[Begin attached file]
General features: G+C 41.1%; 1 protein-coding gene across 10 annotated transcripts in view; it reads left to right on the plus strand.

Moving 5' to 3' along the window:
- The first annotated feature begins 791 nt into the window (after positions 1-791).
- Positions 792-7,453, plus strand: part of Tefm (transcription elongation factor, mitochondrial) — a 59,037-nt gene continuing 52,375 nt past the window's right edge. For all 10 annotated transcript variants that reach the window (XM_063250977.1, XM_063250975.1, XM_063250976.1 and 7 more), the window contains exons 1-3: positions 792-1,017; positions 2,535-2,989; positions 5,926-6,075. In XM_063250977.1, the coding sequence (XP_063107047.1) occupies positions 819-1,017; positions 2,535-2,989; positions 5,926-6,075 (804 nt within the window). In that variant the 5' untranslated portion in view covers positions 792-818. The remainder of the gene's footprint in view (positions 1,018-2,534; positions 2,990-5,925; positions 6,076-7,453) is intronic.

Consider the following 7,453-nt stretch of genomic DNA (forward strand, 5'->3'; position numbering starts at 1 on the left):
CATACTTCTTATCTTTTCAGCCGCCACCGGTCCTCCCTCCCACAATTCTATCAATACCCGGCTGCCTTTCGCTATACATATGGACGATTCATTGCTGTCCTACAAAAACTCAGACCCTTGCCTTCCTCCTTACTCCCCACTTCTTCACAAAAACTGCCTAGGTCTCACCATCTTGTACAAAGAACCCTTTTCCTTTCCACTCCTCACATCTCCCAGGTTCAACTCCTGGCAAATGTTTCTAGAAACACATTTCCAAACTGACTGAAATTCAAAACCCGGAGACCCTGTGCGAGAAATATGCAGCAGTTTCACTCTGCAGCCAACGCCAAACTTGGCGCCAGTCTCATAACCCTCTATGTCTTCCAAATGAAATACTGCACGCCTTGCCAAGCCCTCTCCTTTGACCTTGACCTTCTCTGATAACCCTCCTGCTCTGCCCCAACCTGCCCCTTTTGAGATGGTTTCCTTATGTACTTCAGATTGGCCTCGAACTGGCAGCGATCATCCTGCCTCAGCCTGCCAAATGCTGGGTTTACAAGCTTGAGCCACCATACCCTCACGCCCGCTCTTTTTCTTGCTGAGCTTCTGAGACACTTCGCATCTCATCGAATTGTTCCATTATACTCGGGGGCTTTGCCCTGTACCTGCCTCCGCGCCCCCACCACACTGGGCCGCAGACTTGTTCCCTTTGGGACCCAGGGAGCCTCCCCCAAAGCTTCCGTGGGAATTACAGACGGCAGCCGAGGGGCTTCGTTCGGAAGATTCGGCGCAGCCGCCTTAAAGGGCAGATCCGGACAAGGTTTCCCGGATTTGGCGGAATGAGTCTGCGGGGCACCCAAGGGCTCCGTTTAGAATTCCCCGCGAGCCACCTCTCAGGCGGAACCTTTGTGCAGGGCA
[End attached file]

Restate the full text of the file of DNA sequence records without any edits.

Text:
General features: G+C 41.1%; 1 protein-coding gene across 10 annotated transcripts in view; it reads left to right on the plus strand.

Moving 5' to 3' along the window:
- The first annotated feature begins 791 nt into the window (after positions 1-791).
- Positions 792-7,453, plus strand: part of Tefm (transcription elongation factor, mitochondrial) — a 59,037-nt gene continuing 52,375 nt past the window's right edge. For all 10 annotated transcript variants that reach the window (XM_063250977.1, XM_063250975.1, XM_063250976.1 and 7 more), the window contains exons 1-3: positions 792-1,017; positions 2,535-2,989; positions 5,926-6,075. In XM_063250977.1, the coding sequence (XP_063107047.1) occupies positions 819-1,017; positions 2,535-2,989; positions 5,926-6,075 (804 nt within the window). In that variant the 5' untranslated portion in view covers positions 792-818. The remainder of the gene's footprint in view (positions 1,018-2,534; positions 2,990-5,925; positions 6,076-7,453) is intronic.

Consider the following 7,453-nt stretch of genomic DNA (forward strand, 5'->3'; position numbering starts at 1 on the left):
CATACTTCTTATCTTTTCAGCCGCCACCGGTCCTCCCTCCCACAATTCTATCAATACCCGGCTGCCTTTCGCTATACATATGGACGATTCATTGCTGTCCTACAAAAACTCAGACCCTTGCCTTCCTCCTTACTCCCCACTTCTTCACAAAAACTGCCTAGGTCTCACCATCTTGTACAAAGAACCCTTTTCCTTTCCACTCCTCACATCTCCCAGGTTCAACTCCTGGCAAATGTTTCTAGAAACACATTTCCAAACTGACTGAAATTCAAAACCCGGAGACCCTGTGCGAGAAATATGCAGCAGTTTCACTCTGCAGCCAACGCCAAACTTGGCGCCAGTCTCATAACCCTCTATGTCTTCCAAATGAAATACTGCACGCCTTGCCAAGCCCTCTCCTTTGACCTTGACCTTCTCTGATAACCCTCCTGCTCTGCCCCAACCTGCCCCTTTTGAGATGGTTTCCTTATGTACTTCAGATTGGCCTCGAACTGGCAGCGATCATCCTGCCTCAGCCTGCCAAATGCTGGGTTTACAAGCTTGAGCCACCATACCCTCACGCCCGCTCTTTTTCTTGCTGAGCTTCTGAGACACTTCGCATCTCATCGAATTGTTCCATTATACTCGGGGGCTTTGCCCTGTACCTGCCTCCGCGCCCCCACCACACTGGGCCGCAGACTTGTTCCCTTTGGGACCCAGGGAGCCTCCCCCAAAGCTTCCGTGGGAATTACAGACGGCAGCCGAGGGGCTTCGTTCGGAAGATTCGGCGCAGCCGCCTTAAAGGGCAGATCCGGACAAGGTTTCCCGGATTTGGCGGAATGAGTCTGCGGGGCACCCAAGGGCTCCGTTTAGAATTCCCCGCGAGCCACCTCTCAGGCGGAACCTTTGTGCAGGGCA